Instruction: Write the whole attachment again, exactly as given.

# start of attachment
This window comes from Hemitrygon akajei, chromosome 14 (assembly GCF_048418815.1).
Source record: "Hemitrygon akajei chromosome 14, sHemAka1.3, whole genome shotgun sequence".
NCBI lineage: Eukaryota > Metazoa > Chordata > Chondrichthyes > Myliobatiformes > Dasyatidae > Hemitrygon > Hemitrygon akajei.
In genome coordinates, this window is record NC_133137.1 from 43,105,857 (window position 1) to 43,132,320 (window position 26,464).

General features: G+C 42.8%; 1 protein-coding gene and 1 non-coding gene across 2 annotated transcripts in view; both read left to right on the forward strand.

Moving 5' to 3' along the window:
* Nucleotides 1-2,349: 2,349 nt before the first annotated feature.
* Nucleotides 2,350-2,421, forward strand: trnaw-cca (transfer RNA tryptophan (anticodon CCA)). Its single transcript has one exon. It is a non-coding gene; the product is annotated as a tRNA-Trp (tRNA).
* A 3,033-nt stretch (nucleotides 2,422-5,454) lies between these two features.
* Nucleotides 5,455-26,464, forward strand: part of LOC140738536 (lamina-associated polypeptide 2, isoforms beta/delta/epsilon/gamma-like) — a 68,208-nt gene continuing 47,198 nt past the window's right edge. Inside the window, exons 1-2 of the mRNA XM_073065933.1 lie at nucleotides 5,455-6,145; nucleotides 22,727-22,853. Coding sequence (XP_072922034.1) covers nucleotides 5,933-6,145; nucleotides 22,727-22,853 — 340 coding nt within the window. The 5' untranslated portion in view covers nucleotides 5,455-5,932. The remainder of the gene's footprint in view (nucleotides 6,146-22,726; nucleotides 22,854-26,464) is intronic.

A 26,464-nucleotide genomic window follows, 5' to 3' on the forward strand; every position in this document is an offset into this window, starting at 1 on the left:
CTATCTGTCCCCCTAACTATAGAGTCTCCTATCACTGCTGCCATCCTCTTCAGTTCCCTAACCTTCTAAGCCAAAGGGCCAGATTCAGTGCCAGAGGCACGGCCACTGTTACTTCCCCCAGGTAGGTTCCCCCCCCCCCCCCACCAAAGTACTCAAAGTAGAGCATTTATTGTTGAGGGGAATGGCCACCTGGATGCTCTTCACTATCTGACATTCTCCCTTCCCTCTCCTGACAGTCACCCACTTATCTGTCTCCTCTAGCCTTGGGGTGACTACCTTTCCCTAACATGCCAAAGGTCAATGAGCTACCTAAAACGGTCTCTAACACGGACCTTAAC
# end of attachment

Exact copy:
This window comes from Hemitrygon akajei, chromosome 14 (assembly GCF_048418815.1).
Source record: "Hemitrygon akajei chromosome 14, sHemAka1.3, whole genome shotgun sequence".
NCBI lineage: Eukaryota > Metazoa > Chordata > Chondrichthyes > Myliobatiformes > Dasyatidae > Hemitrygon > Hemitrygon akajei.
In genome coordinates, this window is record NC_133137.1 from 43,105,857 (window position 1) to 43,132,320 (window position 26,464).

General features: G+C 42.8%; 1 protein-coding gene and 1 non-coding gene across 2 annotated transcripts in view; both read left to right on the forward strand.

Moving 5' to 3' along the window:
* Nucleotides 1-2,349: 2,349 nt before the first annotated feature.
* Nucleotides 2,350-2,421, forward strand: trnaw-cca (transfer RNA tryptophan (anticodon CCA)). Its single transcript has one exon. It is a non-coding gene; the product is annotated as a tRNA-Trp (tRNA).
* A 3,033-nt stretch (nucleotides 2,422-5,454) lies between these two features.
* Nucleotides 5,455-26,464, forward strand: part of LOC140738536 (lamina-associated polypeptide 2, isoforms beta/delta/epsilon/gamma-like) — a 68,208-nt gene continuing 47,198 nt past the window's right edge. Inside the window, exons 1-2 of the mRNA XM_073065933.1 lie at nucleotides 5,455-6,145; nucleotides 22,727-22,853. Coding sequence (XP_072922034.1) covers nucleotides 5,933-6,145; nucleotides 22,727-22,853 — 340 coding nt within the window. The 5' untranslated portion in view covers nucleotides 5,455-5,932. The remainder of the gene's footprint in view (nucleotides 6,146-22,726; nucleotides 22,854-26,464) is intronic.

A 26,464-nucleotide genomic window follows, 5' to 3' on the forward strand; every position in this document is an offset into this window, starting at 1 on the left:
CTATCTGTCCCCCTAACTATAGAGTCTCCTATCACTGCTGCCATCCTCTTCAGTTCCCTAACCTTCTAAGCCAAAGGGCCAGATTCAGTGCCAGAGGCACGGCCACTGTTACTTCCCCCAGGTAGGTTCCCCCCCCCCCCCCACCAAAGTACTCAAAGTAGAGCATTTATTGTTGAGGGGAATGGCCACCTGGATGCTCTTCACTATCTGACATTCTCCCTTCCCTCTCCTGACAGTCACCCACTTATCTGTCTCCTCTAGCCTTGGGGTGACTACCTTTCCCTAACATGCCAAAGGTCAATGAGCTACCTAAAACGGTCTCTAACACGGACCTTAAC